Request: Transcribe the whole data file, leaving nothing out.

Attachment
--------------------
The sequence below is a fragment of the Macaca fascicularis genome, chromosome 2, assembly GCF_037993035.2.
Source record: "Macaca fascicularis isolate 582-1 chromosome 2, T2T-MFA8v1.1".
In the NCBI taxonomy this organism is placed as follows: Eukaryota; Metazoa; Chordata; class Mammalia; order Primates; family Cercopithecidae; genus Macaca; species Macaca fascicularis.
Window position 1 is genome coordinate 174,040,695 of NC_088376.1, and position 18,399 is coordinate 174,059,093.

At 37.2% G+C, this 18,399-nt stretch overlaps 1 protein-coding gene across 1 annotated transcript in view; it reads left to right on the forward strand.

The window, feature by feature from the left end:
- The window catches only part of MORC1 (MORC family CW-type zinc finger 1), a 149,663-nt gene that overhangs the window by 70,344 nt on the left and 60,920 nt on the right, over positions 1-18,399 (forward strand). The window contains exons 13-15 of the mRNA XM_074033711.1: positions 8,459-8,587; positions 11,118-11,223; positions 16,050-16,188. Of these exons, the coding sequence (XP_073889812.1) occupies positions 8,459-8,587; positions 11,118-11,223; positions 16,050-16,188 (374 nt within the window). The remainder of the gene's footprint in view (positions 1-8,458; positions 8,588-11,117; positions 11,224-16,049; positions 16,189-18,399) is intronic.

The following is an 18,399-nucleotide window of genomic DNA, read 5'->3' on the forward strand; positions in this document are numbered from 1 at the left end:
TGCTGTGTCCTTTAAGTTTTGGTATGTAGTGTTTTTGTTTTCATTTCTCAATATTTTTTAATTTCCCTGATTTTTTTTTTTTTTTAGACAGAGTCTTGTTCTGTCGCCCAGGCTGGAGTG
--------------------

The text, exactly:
The sequence below is a fragment of the Macaca fascicularis genome, chromosome 2, assembly GCF_037993035.2.
Source record: "Macaca fascicularis isolate 582-1 chromosome 2, T2T-MFA8v1.1".
In the NCBI taxonomy this organism is placed as follows: Eukaryota; Metazoa; Chordata; class Mammalia; order Primates; family Cercopithecidae; genus Macaca; species Macaca fascicularis.
Window position 1 is genome coordinate 174,040,695 of NC_088376.1, and position 18,399 is coordinate 174,059,093.

At 37.2% G+C, this 18,399-nt stretch overlaps 1 protein-coding gene across 1 annotated transcript in view; it reads left to right on the forward strand.

The window, feature by feature from the left end:
- The window catches only part of MORC1 (MORC family CW-type zinc finger 1), a 149,663-nt gene that overhangs the window by 70,344 nt on the left and 60,920 nt on the right, over positions 1-18,399 (forward strand). The window contains exons 13-15 of the mRNA XM_074033711.1: positions 8,459-8,587; positions 11,118-11,223; positions 16,050-16,188. Of these exons, the coding sequence (XP_073889812.1) occupies positions 8,459-8,587; positions 11,118-11,223; positions 16,050-16,188 (374 nt within the window). The remainder of the gene's footprint in view (positions 1-8,458; positions 8,588-11,117; positions 11,224-16,049; positions 16,189-18,399) is intronic.

The following is an 18,399-nucleotide window of genomic DNA, read 5'->3' on the forward strand; positions in this document are numbered from 1 at the left end:
TGCTGTGTCCTTTAAGTTTTGGTATGTAGTGTTTTTGTTTTCATTTCTCAATATTTTTTAATTTCCCTGATTTTTTTTTTTTTTTAGACAGAGTCTTGTTCTGTCGCCCAGGCTGGAGTG